Just checked my accounts from my gmail address and everything seems to be working…today. I’ve had agents say that they responded to my manuscript, but sometimes I’m not sure whether to believe them. One agent said he’d resend his response, but when he did, the title of his “original” email was different from the former title I’d been using, plus the date of it (that he must have inserted) was prior to an important event that happened with the book, which he mentioned in his letter. How could he know about this event if the date of the letter was before the event happened? I thanked him for such a nice letter, but it was obviously written later, not when he claimed to have sent it. So sometimes agents use “I responded to you already” as an excuse.

  5. Avatar Anonymous says:


    It’s so nice that you respond. I’m with Kimber Ann; had I queried you and not got any response I would have thought you were like a lot of other agencies with the no response means no. I think that’s why an automatic response system should be set up for agencies, so we know our stuff actually made it there, and it’s not LOST IN SPACE.

  6. Avatar Anonymous says:

    I think that’s why an automatic response system should be set up for agencies, so we know our stuff actually made it there, and it’s not LOST IN SPACE.I agree! I do understand that agents are flooded with queries these days, and I respect their no response/no interest policy if it’s stated up front. But mail servers and ISPs are not perfect.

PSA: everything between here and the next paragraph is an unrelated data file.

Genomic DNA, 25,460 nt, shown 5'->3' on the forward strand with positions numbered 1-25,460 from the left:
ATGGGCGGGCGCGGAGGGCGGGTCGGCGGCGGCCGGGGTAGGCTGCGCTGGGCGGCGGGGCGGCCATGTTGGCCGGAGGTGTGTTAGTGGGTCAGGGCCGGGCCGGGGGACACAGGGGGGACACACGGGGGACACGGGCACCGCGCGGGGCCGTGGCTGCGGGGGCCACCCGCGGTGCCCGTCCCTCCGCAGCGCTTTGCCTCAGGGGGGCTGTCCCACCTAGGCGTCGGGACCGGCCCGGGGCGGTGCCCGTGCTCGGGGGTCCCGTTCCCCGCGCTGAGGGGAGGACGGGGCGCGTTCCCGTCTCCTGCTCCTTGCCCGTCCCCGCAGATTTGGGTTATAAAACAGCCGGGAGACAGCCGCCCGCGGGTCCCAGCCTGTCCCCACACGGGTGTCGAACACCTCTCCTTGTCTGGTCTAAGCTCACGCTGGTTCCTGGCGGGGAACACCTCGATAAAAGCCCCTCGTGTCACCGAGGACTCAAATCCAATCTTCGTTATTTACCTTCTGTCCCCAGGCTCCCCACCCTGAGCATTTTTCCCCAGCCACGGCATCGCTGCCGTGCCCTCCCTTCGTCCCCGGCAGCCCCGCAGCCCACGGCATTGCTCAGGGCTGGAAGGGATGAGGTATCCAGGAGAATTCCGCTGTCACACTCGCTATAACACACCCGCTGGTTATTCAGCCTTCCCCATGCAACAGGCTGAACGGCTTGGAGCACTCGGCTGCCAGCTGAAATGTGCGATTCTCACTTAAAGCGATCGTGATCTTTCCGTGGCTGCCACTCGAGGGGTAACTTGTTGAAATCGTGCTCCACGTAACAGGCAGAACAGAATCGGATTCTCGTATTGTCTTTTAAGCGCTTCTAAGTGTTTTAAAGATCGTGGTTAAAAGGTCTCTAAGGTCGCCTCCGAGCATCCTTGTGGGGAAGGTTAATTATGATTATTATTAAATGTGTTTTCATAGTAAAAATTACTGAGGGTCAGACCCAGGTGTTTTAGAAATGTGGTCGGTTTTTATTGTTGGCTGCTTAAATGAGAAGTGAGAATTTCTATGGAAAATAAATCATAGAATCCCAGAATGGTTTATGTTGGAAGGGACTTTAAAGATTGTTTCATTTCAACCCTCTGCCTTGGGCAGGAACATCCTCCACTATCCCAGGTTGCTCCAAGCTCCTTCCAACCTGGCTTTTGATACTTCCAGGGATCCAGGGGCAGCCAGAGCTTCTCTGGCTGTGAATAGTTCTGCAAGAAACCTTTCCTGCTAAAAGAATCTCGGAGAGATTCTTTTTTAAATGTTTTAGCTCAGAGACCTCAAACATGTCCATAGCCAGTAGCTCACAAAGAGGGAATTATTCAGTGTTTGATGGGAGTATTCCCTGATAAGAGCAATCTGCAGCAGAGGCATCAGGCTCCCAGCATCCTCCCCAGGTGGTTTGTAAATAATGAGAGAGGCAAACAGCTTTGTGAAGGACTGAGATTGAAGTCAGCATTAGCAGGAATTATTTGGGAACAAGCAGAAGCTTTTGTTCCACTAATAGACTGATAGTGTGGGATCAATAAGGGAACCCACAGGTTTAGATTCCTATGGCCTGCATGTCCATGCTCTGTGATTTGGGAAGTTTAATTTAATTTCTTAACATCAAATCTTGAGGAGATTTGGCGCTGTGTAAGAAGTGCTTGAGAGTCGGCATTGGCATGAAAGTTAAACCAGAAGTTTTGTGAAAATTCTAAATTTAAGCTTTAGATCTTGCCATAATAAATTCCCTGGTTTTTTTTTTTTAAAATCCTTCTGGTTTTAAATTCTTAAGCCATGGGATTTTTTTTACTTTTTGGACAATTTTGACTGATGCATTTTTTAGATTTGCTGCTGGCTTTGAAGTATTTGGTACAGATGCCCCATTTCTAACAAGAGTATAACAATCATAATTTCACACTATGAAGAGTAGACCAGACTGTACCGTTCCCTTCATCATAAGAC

I submitted a short story over the weekend to a tiny ezine, and got an immediate auto response confirming receipt. I was impressed.

  7. Avatar Anonymous says:

    I believe it is important to follow up not just queries, but even if a rejection does not make sense. Recently, I had an agent reject our manuscript AFTER requesting a partial and later a full saying that the agency did not represent the genre. If the agency does not represent the genre, why did you ask to see a partial and than a full from a query? I was polite and professional…and, as along as you are…most people responded in kind. Anyway, it turned out that a new person in the office had requested these things without realizing they did not represent the genre anymore. Mistakes happen…but I’m glad I asked. And, the agent professionally apologized and stated steps where taken in the agency to make sure nothing like this happens to another author, including updating their website which stated they did represent the genre.

  8. Avatar gringo says:

    The great thing is that you actually respond to all queries!

    I hope you never change that aspect of how you do business.

  9. Avatar Anonymous says:

    After waiting over two months on a short partial, I gave your agency a nudge–that resulted in an immediate (but nice) rejection. Glad I kept sending out those queries or the waiting would drive me nuts!

  10. Ask your company’s IT department to purchase a unique IP address from your hoster. The reason this problem happened is because you shared an IP with someone else on the same machine. Adding a unique IP can be as little as $10 a month extra and will save you from having to track down emails again in the future.

    I really enjoy your blog. Thank you for taking the time to write.